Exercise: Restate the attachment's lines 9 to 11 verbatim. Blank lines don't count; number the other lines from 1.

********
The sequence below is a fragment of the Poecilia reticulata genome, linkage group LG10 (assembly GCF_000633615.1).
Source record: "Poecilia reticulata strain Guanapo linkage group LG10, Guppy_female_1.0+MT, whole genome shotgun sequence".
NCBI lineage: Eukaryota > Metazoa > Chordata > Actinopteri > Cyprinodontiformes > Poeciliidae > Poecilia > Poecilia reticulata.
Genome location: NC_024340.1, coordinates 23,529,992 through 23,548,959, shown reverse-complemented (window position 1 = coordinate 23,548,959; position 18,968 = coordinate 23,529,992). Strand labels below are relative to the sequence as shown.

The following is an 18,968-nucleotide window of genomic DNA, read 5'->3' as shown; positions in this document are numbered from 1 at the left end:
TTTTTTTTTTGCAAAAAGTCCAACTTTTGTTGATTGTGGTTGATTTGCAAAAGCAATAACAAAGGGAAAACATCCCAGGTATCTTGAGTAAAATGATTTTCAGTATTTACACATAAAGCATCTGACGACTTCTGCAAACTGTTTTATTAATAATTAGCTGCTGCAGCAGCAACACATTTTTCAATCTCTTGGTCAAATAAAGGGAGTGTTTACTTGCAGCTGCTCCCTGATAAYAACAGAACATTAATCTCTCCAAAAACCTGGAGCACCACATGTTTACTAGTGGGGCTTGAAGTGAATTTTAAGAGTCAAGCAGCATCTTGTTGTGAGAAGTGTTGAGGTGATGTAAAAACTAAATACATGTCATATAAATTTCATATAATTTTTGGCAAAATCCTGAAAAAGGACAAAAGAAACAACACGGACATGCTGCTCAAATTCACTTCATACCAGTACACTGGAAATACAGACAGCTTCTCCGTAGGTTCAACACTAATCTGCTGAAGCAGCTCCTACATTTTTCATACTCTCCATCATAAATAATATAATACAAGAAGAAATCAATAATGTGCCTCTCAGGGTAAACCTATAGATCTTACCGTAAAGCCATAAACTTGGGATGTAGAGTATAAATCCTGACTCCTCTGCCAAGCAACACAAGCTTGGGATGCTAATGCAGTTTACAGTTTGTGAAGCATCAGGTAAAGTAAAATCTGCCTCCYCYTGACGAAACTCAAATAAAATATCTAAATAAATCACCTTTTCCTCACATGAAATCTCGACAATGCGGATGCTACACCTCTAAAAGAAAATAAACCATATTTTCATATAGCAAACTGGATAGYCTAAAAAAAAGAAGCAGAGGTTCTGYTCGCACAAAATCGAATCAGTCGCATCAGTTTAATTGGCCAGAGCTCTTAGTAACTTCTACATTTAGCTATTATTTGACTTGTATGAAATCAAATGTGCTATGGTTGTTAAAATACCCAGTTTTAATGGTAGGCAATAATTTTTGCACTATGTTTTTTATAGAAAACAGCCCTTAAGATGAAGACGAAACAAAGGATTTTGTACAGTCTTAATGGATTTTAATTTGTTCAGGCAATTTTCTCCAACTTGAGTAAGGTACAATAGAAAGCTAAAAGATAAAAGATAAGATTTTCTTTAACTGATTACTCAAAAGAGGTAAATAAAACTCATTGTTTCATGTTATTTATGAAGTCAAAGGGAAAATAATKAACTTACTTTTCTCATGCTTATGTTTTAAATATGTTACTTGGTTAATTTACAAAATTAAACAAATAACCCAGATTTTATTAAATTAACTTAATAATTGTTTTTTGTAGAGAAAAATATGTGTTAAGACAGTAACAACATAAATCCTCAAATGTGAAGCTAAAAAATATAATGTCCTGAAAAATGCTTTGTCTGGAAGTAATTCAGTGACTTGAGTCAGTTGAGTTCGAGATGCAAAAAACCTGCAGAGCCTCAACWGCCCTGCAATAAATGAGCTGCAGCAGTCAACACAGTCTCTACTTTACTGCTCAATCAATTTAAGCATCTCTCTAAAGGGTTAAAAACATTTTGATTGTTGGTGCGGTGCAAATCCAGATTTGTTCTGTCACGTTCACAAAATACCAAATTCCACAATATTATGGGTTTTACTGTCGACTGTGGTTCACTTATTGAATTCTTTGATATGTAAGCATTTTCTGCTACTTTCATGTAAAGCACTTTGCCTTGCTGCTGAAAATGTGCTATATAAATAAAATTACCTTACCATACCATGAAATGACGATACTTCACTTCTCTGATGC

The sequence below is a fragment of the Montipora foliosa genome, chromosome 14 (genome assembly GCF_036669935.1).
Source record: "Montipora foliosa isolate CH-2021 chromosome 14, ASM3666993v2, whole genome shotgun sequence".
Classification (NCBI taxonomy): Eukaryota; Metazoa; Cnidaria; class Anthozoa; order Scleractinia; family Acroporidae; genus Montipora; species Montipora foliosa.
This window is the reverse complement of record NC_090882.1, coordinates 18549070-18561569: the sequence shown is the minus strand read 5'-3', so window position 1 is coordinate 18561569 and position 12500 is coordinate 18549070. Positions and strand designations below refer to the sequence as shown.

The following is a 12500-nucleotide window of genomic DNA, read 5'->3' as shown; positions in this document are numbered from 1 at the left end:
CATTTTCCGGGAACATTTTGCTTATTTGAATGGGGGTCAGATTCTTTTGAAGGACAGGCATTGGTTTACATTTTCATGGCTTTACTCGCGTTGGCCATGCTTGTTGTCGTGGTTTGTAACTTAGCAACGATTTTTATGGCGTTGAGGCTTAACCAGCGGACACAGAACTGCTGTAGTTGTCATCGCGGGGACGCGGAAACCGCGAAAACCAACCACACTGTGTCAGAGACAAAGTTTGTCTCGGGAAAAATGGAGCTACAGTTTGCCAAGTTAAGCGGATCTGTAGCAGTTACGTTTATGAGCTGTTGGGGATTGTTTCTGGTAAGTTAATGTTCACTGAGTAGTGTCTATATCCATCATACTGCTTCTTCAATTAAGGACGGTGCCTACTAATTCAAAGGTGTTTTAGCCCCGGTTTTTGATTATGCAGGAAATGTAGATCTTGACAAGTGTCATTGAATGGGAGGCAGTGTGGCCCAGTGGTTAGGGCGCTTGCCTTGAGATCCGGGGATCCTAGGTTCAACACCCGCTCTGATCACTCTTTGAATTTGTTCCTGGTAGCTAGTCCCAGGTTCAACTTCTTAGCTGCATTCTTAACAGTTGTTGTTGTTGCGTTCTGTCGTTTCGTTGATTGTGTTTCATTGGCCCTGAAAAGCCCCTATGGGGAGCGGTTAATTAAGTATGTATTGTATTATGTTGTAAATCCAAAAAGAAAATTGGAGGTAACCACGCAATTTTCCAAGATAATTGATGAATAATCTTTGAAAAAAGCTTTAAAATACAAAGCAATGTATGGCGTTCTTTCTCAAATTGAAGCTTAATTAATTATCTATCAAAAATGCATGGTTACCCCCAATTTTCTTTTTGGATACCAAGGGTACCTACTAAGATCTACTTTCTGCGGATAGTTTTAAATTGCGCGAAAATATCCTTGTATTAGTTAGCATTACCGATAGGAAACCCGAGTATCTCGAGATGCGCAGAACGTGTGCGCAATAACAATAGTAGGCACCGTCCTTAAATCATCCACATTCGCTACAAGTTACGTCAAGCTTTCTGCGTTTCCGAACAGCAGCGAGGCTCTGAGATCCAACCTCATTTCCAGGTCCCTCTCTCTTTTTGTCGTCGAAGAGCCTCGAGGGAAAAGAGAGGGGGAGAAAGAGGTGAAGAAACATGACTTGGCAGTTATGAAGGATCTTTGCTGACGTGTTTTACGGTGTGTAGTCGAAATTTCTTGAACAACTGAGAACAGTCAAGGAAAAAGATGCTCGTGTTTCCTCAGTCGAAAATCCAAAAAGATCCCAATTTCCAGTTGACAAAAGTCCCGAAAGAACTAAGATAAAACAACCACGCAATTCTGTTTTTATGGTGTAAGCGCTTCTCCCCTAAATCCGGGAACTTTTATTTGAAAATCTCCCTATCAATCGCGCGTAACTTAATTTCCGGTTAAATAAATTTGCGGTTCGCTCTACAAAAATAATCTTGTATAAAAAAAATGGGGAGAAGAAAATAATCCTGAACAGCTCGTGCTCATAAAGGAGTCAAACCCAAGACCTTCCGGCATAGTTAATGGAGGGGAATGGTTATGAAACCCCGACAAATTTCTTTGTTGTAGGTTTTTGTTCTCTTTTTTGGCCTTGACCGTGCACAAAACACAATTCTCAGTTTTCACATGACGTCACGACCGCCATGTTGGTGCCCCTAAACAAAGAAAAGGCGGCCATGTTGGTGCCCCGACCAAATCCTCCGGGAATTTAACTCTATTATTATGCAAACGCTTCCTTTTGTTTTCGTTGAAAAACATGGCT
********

Classification (NCBI taxonomy): Eukaryota; Metazoa; Cnidaria; class Anthozoa; order Scleractinia; family Acroporidae; genus Montipora; species Montipora foliosa.
This window is the reverse complement of record NC_090882.1, coordinates 18549070-18561569: the sequence shown is the minus strand read 5'-3', so window position 1 is coordinate 18561569 and position 12500 is coordinate 18549070. Positions and strand designations below refer to the sequence as shown.

The following is a 12500-nucleotide window of genomic DNA, read 5'->3' as shown; positions in this document are numbered from 1 at the left end: